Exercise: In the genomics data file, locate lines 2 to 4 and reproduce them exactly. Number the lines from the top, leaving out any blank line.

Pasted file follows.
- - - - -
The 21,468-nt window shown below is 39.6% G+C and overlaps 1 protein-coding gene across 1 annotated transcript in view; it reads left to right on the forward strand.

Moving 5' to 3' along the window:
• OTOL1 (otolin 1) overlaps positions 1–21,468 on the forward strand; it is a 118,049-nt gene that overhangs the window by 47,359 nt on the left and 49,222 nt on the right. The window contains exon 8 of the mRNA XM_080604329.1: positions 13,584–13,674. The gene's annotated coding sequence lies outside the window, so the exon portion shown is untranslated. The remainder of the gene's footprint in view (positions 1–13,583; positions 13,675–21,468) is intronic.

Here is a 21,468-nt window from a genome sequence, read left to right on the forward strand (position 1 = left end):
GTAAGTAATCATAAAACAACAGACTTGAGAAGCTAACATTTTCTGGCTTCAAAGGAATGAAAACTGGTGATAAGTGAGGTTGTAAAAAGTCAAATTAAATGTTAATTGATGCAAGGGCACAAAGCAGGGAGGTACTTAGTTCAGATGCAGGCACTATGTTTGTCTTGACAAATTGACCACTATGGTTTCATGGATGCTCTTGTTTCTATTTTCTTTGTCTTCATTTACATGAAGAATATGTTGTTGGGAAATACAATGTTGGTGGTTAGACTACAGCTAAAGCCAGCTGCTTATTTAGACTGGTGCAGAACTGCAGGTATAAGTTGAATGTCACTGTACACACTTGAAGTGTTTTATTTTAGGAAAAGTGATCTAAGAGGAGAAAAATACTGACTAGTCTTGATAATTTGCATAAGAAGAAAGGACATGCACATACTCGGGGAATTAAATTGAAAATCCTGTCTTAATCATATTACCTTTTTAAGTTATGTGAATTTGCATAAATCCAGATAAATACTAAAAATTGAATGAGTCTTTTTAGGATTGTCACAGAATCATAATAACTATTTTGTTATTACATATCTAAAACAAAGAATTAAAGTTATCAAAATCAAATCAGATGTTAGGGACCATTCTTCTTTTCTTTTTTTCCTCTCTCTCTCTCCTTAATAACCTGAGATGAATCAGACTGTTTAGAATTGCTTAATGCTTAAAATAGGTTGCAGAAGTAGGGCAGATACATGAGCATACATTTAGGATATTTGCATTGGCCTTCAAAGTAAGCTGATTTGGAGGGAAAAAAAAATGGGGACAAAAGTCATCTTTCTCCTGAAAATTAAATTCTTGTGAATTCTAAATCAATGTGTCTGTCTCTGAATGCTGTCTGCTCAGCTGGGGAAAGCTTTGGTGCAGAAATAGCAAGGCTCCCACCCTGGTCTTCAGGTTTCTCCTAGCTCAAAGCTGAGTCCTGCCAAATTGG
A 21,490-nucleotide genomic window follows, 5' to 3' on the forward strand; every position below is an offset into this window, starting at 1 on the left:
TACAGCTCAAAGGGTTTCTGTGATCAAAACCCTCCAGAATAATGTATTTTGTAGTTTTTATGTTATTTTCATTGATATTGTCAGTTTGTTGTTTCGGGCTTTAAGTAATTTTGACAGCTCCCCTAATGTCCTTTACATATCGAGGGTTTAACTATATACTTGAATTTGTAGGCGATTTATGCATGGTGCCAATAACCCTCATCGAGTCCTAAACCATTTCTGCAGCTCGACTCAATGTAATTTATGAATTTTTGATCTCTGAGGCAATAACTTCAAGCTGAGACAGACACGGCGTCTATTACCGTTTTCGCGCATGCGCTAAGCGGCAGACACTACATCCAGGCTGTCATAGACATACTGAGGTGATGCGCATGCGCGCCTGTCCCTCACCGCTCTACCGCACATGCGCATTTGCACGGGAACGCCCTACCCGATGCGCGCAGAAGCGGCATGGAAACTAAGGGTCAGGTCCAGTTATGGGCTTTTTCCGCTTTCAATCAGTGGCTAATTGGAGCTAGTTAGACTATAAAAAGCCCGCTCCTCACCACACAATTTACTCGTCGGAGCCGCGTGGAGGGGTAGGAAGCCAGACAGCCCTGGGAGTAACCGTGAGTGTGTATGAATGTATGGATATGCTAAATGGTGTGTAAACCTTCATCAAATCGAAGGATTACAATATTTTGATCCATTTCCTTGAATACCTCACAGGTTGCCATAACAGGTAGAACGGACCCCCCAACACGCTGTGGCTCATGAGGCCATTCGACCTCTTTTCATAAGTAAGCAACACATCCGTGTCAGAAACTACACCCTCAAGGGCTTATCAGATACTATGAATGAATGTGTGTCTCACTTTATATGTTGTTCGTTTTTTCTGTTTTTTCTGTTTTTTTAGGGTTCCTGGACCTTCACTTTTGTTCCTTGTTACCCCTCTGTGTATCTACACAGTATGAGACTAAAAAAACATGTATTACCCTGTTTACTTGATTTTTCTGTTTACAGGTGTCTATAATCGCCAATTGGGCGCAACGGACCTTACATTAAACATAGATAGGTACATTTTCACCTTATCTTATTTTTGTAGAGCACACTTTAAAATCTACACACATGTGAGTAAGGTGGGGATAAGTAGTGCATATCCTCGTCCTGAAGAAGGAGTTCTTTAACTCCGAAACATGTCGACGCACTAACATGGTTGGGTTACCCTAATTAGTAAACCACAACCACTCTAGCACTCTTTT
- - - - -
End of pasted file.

Moving 5' to 3' along the window:
• OTOL1 (otolin 1) overlaps positions 1–21,468 on the forward strand; it is a 118,049-nt gene that overhangs the window by 47,359 nt on the left and 49,222 nt on the right. The window contains exon 8 of the mRNA XM_080604329.1: positions 13,584–13,674. The gene's annotated coding sequence lies outside the window, so the exon portion shown is untranslated. The remainder of the gene's footprint in view (positions 1–13,583; positions 13,675–21,468) is intronic.

Here is a 21,468-nt window from a genome sequence, read left to right on the forward strand (position 1 = left end):